We spent the rest of the day going all around Ferrara, and we saw a Renaissance-era house, piazzas, a really pretty park area (several, actually), and walked everywhere! The town is a bit spread out. Once again, we were dead by like 5 or 6. Ashley left Ferrara that evening, and I was on my own. I was glad that I’d started off the trip with her, because then it was like I got into traveling mode and I felt more prepared to do the rest of it by myself. I spent that evening in Ferrara again, oh and I had Chinese food again! Sounds like nothing special to you people, but trust me, it was like a holiday for me. It’s pretty much the only non-Italian food I’ve had since coming here.

Monday morning I left for Rome. I took the bus to the train station, because it was kind of far, and I took a bus that said it eventually went to the station, but not the one advised to me by the hotel lady, because this one came first, and I swear it went all over town before it finally got there, and managed to give me a mini panic attack as I wondered where the heck I was going. But I got there in plenty of time (mostly because I got up early just in case it took forever, which it did) and made it to Rome by early afternoon (1ish). When I got there I called hotels from my guidebook (sidenote—Andrea and Mike, thank you so much for the guidebooks from my last birthday! You guys super rock. They have been fantastic!) and the first five were like all booked! But luckily the sixth or so was free so I went there, checked in, and then headed out to explore Rome.

Speaking of guidebooks, I'll go off on a brief tangent, and tell you that one of my guidebooks is by 20-somethings written for 20-somethings, so they have funny stuff in there. Like the following passage: "Guys, any old notions/fears/stereotypes you might have of the ultra-protective older Italian brother are justified--I saw some guy get his ass beat by, like, five of 'em, just for looking at a girl too long." I thought that was funny. As a girl, I can't comment on the validity of this observation, seeing as it hasn't come up. I can say that they were right when they said it's hard for American guys to meet Italian girls, though, because my American guy friends here have had like no luck in that department, and say it's really hard. Ok, back to the story now.

Rome has no Italians. They’re all French, German, Russian, or english-speaking. I’m pretty sure. I went to look at the ruins and walked around all over, and all I heard was foreign languages. Even in April it was packed. Which just was not my thing. So I walked west into a neighborhood more actually lived in, and it was nice, like going back to Italy after being in an international amusement park. Saw some churches, etc. Continued all around, walking walking, and made it back to the hotel like 8ish.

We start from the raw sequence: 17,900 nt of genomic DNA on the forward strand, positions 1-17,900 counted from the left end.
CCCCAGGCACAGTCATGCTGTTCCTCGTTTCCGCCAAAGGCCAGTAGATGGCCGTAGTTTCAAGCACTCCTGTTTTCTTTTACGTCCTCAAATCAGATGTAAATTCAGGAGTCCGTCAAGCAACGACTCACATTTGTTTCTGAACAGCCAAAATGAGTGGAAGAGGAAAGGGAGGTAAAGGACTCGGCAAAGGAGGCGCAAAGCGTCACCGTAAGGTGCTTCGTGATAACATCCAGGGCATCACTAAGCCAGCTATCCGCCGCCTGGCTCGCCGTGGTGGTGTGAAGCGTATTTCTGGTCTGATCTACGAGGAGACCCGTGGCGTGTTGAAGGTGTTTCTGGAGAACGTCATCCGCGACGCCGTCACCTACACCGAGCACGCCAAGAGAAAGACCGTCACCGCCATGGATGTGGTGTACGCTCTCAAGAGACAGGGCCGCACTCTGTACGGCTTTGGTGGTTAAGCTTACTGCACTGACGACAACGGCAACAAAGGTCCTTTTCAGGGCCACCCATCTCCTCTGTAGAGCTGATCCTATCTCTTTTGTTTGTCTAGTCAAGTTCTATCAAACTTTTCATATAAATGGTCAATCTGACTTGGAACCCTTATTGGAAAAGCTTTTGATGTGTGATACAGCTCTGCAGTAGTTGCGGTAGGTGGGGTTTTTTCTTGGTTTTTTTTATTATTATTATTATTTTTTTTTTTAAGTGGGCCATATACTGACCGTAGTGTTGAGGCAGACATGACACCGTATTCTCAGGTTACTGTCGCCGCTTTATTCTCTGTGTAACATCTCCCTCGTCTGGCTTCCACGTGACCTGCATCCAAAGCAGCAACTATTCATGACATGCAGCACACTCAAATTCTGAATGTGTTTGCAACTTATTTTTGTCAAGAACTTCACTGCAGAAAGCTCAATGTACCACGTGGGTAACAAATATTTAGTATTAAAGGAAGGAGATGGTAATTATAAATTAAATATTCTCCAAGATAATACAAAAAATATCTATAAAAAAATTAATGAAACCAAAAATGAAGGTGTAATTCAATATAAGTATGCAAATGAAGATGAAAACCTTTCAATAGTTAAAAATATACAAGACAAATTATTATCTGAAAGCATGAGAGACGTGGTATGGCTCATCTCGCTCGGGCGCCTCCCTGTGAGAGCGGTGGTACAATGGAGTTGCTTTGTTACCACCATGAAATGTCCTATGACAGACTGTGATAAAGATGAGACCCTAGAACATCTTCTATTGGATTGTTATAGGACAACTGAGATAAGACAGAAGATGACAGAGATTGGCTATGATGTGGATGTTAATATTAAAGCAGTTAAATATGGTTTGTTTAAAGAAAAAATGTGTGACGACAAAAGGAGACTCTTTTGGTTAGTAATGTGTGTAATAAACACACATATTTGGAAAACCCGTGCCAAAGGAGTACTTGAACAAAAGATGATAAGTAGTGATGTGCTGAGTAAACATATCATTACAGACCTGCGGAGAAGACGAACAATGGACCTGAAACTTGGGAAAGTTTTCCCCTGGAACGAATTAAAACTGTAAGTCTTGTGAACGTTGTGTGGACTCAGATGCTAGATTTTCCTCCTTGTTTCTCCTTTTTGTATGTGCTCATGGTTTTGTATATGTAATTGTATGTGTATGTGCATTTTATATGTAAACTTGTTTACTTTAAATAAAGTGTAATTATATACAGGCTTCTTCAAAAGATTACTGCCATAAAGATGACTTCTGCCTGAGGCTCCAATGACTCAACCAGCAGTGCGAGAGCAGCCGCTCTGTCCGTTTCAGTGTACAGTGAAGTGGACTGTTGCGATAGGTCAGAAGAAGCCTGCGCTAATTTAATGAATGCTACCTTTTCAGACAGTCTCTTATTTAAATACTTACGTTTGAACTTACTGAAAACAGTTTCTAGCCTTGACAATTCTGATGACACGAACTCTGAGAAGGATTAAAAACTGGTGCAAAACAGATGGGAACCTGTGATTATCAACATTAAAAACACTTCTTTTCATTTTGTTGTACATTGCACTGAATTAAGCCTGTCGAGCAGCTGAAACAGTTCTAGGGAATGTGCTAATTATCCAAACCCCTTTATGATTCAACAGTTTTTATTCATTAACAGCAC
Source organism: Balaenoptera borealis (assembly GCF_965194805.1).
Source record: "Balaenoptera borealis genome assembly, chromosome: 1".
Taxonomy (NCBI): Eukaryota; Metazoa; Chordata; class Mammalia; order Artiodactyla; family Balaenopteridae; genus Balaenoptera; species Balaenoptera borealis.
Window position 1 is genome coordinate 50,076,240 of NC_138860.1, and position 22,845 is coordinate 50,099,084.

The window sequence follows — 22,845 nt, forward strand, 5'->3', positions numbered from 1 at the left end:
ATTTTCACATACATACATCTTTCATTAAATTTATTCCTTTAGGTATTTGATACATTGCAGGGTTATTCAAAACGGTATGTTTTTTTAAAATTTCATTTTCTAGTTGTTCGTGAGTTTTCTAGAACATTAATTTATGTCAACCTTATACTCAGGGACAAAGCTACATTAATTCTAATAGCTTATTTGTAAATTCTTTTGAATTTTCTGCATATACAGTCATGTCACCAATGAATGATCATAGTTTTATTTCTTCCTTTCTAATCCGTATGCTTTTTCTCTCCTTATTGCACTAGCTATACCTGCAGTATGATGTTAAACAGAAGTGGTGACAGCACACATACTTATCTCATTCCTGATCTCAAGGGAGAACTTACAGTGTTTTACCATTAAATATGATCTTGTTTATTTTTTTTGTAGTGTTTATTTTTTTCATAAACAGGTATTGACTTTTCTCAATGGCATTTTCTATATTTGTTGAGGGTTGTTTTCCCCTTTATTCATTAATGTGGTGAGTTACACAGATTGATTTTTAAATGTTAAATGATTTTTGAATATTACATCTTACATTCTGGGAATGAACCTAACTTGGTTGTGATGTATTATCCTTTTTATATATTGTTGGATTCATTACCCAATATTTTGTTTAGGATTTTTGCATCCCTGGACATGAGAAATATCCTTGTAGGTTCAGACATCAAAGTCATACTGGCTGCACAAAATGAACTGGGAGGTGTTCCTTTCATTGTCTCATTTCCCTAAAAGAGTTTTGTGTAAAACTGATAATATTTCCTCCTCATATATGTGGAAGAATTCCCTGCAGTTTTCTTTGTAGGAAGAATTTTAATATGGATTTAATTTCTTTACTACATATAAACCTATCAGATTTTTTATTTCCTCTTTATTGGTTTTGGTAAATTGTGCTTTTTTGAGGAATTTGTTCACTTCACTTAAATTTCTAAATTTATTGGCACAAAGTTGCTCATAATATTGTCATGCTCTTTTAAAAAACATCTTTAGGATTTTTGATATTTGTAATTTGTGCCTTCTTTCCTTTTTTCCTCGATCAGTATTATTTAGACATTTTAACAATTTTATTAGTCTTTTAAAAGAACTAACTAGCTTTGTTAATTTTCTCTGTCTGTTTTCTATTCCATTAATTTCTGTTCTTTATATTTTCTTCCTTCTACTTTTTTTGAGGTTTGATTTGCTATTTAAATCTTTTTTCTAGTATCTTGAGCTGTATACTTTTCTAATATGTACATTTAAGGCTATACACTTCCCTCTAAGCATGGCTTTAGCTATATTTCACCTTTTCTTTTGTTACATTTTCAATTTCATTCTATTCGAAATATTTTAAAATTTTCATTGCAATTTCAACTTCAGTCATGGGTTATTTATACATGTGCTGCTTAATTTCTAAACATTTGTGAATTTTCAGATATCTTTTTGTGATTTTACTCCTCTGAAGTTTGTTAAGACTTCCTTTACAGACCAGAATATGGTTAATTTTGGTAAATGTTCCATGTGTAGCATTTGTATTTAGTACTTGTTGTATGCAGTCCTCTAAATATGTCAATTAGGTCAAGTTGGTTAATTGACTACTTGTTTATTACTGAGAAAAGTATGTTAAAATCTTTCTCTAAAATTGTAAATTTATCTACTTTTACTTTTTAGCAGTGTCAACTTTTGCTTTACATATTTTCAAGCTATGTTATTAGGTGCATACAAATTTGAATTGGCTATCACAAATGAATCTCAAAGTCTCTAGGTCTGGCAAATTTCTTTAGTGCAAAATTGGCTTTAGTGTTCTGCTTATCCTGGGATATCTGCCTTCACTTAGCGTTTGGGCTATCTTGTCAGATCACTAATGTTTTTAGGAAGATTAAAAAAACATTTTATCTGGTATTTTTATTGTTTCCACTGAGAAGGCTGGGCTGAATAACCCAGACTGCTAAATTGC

The cool thing about my hotel room is that it had tv! So that night I ended up watching this tv-movie about the life of Giovanni Paolo II when he was still Karol, which I think was dubbed from English, but I’m not totally sure, because it’s like impossible for me to read the lips while listening to the Italian. Like all the names of the people involved were either Polish or Italian, so I was a bit confused, but I’m assuming it was American, because does Poland make tv-movies? Who knows. But let me tell you, life in Poland sucked under the Nazis! Not that this is news really. But two hours (part one of two, second part on Tuesday) were just WWII Poland, so we saw a lot of it.

Ok, so Tuesday I got up early and headed straight to the Vatican. I took the metro, which I remembered hating from years ago when I was there with my family, and sure enough, still awful! I waited for the third train before finally pushing my way into complete packed-ness. And some bitch tried to push me out of the way to get in while I was waiting for everyone to exit who was going to, but I pushed her back and got on first. I never did figure out what she and her overly-metrosexual husband were speaking. But I definitely hate her.

Got to the Vatican a bit before ten and headed straight to St. Peter’s Basilica. Here’s a little tip for you: if there are two lines, one for the basilica and one for the tomb of Giovanni Paolo II, and there seems to be no line for the tomb, don’t assume that that’s always the case!!! I went into the basilica first and a half an hour later (I think) all of a sudden there’s a huge line for the tomb! Hmph. But I waited my turn, and it turned out it only added like 10 minutes to the wait because there was a whole internal line you couldn’t even see.

It was kinda like the Indiana Jones line and Disneyland—once you get inside the building you think you’re done, but no, there’s another whole part of the wait. But it was only like a half hour total, so it wasn’t as bad as Disneyland. His tomb is very white. I took a picture, you can see that too. We were only allowed to walk past, no stopping, so I had my finger half-pressing the shutter already so I could take the photo (damn! Did it with an “f” again) quickly. Another side note—batteries are ridiculously expensive here, over a euro just for one! But don’t by the cheap ones from the cheap asian store instead to save money, because then you’ll have to change the batteries twice in one day because they’re so crappy!